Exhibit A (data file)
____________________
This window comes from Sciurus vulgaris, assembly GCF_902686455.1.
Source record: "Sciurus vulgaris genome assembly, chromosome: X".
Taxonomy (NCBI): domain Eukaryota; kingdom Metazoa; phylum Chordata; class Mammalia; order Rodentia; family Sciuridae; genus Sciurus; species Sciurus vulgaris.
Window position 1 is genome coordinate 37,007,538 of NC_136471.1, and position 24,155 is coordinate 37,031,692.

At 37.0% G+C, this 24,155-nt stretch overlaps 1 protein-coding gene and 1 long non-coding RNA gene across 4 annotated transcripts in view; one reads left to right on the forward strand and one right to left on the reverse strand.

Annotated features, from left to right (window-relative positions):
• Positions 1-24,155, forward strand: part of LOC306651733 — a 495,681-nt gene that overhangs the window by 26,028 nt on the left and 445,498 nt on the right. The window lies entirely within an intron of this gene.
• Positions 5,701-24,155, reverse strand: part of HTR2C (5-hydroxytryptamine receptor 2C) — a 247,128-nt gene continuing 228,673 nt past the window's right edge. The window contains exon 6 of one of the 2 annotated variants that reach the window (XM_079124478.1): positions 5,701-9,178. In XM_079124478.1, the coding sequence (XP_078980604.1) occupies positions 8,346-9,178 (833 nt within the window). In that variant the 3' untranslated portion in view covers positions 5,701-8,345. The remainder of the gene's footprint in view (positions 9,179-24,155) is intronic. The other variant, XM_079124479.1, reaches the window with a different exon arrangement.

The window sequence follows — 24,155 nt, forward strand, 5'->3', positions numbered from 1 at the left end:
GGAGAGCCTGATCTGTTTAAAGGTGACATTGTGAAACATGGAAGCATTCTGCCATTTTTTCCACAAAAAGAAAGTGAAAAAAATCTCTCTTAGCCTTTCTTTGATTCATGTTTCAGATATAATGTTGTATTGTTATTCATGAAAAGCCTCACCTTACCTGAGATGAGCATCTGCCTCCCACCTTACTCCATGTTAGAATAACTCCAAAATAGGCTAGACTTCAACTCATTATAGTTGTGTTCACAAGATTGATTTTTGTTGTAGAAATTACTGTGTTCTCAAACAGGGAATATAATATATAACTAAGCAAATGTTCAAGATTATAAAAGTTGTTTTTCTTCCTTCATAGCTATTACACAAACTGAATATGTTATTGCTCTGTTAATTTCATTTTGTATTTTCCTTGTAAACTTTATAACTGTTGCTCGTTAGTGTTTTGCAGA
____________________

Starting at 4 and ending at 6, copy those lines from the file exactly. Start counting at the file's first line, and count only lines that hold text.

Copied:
Window position 1 is genome coordinate 37,007,538 of NC_136471.1, and position 24,155 is coordinate 37,031,692.

At 37.0% G+C, this 24,155-nt stretch overlaps 1 protein-coding gene and 1 long non-coding RNA gene across 4 annotated transcripts in view; one reads left to right on the forward strand and one right to left on the reverse strand.

Annotated features, from left to right (window-relative positions):